(above, Michelle Manley, Heightened Alert I, acrylic on board, 30 x 30)
Recently I had the opportunity to meet up with artist Michelle Manley at her Lower East Side studio. I've been intrigued by her work for a while, after she first came to my attention last fall. To me her paintings not only conjure up the horrors of natural disaster scenarios, but at their core lies a comprehensive understanding of the futility of the ongoing battle of man vs. nature.
Can it be that lightning only strikes once? In this case, highly unlikely, because Manley electrifies with each new work unveiled. Above is Dynamo. With the juxtaposition of brilliant blue sky set against an unwitting pastoral landscape, the viewer is left unsettled, as if staring at a scene that hasn't quite yet taken place, but is familiar nonetheless. The golden bolt of light flashing down upon the tree line has a subtle purple halo, which catches the eye with popping color, as well as serves a reminder of what might come after the storm-- from darkness, into light.
Manley has a deft approach to her paintings. Starting with dramatic images she finds of weather anomalies -- ones perhaps taken by the Stormchasers themselves-- she then tweaks them to just a little bit skewed. The artist utilizes Photoshop to create scenes of a vastly disjointed nature. Where once laid a river, or farmland under the funnel clouds, now lies a two-lane country road, which seems to not want to know what's further down the journey. Take a closer look at the shaky painted line of the road's shoulder.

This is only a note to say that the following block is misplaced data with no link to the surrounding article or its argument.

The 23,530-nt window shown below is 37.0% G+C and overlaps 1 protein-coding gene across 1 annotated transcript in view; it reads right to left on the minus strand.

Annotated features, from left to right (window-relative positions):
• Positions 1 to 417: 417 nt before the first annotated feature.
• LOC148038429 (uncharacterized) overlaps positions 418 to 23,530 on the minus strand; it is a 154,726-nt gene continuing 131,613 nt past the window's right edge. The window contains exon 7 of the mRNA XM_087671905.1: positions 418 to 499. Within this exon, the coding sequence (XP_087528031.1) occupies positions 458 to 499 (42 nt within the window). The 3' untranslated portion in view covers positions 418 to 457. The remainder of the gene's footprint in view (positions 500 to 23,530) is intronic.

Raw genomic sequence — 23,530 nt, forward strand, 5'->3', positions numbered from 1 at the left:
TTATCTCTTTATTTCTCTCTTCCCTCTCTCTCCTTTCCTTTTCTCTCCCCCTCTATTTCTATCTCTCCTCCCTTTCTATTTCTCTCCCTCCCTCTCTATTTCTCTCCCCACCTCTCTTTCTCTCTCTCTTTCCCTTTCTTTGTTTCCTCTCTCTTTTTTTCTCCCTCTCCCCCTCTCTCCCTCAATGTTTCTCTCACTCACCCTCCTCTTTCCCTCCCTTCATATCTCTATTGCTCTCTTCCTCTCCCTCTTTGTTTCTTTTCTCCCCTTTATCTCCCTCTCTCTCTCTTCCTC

Manley also utilizes a heightened alert color-coding in honor of the famed Homeland Security Advisory System. Looking into the sinnous outlines of the cloud formations, subtle touches of reds, oranges, and magentas stir amongst greys and charcoals, adding fuel to the fire. Red seems to refer to an F5; orange, F4; pastel pink maybe an F2. Vortexes shift to and fro throughout Manley's works, targeting their innocent victims with a haphazard motion that spares none in its path. Roadways that weren't there before suddenly appear, then disappear, into the belly of the beast. The work at left above seems not to be made from the heavens above, but the bowels of hell; its gaping mouth gobbling up everything in its path.
In Severance, Manley imagines three tiny barns set upon virgin farmland that have ingeniously been given their own twister of liking. As they say, "A chicken in every pot." In Manley's case, for every unsuspecting Dorothy there will be a 2x4 to impail. I enjoyed this scene immensely because it reminds me of the marshland and horse farms north of Boston in Newburyport. The twisters seem to be a focal reference point to the day of final judgment-- punishing the Brahmins for the sins of their Puritanical past.
Manley's work can currently be seen through April 8th in a group show celebrating women's history at Soho Creative NY at 73 Warren Street in Tribeca. Click here for directions.